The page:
Wednesday, December 13, 2023

El-Shaddai—God of Power (Psalm 65)

"Being clothed with power; You who still the noise of the seas" (Ps. 65:6–7)

The God we worship is not one who is constrained by external forces, nor is He powerless against the devices of men and fallen angels, but He is all-powerful, omnipotent, almighty. El-Shaddai has been translated as “He who is sufficient,” “the thunderer,” and “the overpowerer,” and the Greek translation is “the one who is all powerful.”

When the Bible refers to God as El-Shaddai, as it does when God made Himself known to Abraham, Isaac, and Jacob (Ex. 6:1), God’s power is being emphasized. When God dealt with Moses, He revealed Himself as being able to do all that He had said (Num. 11:23). Moses allowed fears of his own inadequacy and impotency to cloud his judgment. He did not, at first, trust in the power of God but only saw the frailty of his own ability. Too often, Christians act like Moses did when God commanded him to lead the people out of Egypt. They think they are incapable of obeying God because they see their own weaknesses. But God gives His people the ability and the strength to fulfill His purposes and His will.

The power of God evokes two responses in man: fear and trust. We fear Him because we know He is more powerful than we are. It is natural to fear anyone who has power over us. As we approach El-Shaddai in worship, we should tremble before His almighty power. Jeremiah became overpowered by God (Jer. 20:7), and Job, as we will soon discover, was overwhelmed with fear when God spoke to him from the whirlwind.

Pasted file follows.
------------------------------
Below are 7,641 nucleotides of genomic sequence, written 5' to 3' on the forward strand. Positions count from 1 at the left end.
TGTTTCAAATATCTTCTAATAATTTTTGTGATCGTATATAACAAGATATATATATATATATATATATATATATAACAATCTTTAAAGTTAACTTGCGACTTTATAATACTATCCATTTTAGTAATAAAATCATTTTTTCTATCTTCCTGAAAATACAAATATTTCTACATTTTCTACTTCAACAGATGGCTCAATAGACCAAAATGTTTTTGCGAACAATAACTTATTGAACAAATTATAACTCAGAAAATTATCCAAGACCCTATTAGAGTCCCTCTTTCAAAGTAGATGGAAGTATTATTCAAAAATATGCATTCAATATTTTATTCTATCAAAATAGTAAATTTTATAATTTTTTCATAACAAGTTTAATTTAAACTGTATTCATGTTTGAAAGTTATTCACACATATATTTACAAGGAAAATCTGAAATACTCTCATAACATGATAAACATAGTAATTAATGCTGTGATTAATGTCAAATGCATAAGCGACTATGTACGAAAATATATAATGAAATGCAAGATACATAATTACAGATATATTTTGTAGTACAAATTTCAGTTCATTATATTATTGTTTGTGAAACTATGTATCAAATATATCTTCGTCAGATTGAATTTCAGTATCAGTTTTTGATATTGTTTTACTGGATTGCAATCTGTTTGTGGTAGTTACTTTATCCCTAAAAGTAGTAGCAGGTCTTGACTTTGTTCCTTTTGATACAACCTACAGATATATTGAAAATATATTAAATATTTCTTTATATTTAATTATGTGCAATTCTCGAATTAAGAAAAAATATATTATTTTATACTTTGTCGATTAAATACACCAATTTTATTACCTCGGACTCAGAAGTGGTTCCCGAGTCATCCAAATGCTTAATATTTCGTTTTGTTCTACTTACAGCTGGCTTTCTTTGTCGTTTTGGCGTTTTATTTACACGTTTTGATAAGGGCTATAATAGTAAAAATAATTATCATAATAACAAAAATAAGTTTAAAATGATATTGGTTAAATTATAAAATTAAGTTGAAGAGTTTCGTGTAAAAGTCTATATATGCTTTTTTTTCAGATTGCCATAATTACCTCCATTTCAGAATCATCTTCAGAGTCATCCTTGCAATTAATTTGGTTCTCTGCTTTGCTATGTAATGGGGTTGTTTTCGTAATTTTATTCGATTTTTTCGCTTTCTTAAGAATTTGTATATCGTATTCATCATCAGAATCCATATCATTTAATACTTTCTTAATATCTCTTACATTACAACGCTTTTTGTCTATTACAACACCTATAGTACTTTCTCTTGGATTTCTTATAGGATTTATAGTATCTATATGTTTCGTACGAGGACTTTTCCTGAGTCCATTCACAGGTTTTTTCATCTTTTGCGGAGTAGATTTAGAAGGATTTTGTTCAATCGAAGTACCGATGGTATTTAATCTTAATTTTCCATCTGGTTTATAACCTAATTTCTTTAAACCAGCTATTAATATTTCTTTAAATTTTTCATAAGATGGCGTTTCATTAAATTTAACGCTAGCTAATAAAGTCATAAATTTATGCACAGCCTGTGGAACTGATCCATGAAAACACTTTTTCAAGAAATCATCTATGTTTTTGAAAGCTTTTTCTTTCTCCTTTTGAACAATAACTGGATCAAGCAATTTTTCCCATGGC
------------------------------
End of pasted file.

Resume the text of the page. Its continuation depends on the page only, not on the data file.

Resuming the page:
Fear, however, is not the only response we should have when we come face to face with God’s power. We should trust in Him because He has the power to fulfill His promises and to protect us and sustain us. As frail human beings, we have no power over nature, over the effects of the fall, over our own sin, over the temptations of Satan. But Christ is all-powerful, and He has promised to deliver us from the chains of darkness that threaten us. He gives us the grace to endure the trials of this life, and He has the power to remove even the most daunting obstacles in our lives. No one else has that power, and our trust would be misplaced if we relied on anyone else except El-Shaddai, our almighty Lord.

Read Exodus 6:1–13. What was Moses’ initial response to God after He told him to go to Egypt? Has God called you to do something that you are afraid you cannot do because of your own weakness? If so, look to God for strength. Meditate on the For further study passages that speak of His power.